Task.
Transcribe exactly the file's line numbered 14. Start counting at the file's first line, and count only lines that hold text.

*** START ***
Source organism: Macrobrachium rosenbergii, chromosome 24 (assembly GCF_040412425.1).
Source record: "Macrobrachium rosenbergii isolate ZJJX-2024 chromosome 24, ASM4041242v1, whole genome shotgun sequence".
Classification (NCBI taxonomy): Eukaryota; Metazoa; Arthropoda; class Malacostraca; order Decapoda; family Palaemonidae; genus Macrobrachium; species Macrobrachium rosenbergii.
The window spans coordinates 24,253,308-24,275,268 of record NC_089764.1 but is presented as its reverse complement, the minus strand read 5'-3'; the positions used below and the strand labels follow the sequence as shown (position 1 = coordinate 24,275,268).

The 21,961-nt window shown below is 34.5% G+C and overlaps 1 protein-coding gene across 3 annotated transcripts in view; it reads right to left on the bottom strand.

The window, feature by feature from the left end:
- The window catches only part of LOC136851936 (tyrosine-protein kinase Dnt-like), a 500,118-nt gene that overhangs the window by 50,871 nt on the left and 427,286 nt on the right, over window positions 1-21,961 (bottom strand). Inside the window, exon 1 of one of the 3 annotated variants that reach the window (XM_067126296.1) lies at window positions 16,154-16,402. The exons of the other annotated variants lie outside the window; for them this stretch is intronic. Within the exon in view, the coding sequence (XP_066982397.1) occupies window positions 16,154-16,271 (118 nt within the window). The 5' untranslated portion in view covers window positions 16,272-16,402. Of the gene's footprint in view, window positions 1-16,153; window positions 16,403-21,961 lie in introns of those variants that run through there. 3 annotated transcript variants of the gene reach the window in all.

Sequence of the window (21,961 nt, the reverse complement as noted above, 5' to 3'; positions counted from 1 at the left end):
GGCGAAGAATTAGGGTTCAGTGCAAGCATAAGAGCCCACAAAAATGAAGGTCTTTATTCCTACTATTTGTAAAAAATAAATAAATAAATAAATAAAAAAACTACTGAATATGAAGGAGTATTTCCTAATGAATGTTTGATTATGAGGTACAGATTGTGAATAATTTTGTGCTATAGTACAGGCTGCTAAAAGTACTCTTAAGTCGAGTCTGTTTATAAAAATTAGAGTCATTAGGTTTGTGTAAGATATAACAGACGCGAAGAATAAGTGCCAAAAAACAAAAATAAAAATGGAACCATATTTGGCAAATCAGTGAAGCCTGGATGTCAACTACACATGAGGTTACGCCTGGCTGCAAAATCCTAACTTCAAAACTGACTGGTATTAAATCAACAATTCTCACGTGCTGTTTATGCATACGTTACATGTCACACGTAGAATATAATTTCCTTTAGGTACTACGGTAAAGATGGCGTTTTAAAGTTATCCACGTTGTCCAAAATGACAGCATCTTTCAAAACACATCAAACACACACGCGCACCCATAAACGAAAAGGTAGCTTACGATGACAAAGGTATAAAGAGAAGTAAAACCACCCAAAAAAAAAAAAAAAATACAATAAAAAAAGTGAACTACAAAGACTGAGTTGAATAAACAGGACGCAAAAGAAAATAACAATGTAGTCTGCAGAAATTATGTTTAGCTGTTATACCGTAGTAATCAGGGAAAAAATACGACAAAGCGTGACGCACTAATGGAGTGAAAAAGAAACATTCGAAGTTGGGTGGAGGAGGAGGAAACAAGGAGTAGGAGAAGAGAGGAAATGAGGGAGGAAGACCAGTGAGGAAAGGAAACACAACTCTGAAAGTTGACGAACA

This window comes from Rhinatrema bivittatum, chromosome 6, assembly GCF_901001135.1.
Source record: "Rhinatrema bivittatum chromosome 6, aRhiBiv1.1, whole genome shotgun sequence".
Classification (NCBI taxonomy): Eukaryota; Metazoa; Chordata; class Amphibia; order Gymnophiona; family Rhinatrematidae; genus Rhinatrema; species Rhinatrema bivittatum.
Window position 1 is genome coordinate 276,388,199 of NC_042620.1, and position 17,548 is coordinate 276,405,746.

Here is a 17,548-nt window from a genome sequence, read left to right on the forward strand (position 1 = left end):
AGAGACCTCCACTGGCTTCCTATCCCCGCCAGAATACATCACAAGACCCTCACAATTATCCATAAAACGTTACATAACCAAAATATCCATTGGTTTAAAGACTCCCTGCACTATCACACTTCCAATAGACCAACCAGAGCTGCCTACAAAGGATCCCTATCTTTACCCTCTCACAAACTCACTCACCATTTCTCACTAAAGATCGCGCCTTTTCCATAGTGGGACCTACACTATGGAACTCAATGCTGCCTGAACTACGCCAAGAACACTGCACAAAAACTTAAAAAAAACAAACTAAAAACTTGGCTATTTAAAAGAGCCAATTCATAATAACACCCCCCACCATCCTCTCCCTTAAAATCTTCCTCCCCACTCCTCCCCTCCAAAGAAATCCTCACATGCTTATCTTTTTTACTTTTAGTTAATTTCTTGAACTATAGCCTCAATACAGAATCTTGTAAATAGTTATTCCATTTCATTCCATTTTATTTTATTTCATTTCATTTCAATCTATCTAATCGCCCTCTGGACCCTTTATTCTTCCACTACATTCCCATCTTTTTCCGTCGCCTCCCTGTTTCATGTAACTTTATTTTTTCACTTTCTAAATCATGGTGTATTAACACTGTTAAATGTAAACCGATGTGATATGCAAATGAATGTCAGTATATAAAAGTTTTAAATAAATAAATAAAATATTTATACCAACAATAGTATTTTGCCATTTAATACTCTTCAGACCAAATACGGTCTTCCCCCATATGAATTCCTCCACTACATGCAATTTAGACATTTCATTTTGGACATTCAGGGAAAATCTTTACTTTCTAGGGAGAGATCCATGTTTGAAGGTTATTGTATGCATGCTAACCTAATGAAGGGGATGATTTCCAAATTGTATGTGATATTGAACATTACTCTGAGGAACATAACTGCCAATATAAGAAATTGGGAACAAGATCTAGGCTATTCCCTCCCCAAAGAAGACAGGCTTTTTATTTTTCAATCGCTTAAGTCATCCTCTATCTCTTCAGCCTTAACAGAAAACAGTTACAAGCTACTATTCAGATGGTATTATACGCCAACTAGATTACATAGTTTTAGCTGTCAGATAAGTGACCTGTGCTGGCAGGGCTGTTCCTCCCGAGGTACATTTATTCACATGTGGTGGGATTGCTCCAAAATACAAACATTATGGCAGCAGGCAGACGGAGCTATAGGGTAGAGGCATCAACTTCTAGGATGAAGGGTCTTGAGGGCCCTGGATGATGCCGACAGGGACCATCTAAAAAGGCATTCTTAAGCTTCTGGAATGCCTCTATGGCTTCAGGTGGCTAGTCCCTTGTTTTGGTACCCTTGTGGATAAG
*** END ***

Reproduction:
Here is a 17,548-nt window from a genome sequence, read left to right on the forward strand (position 1 = left end):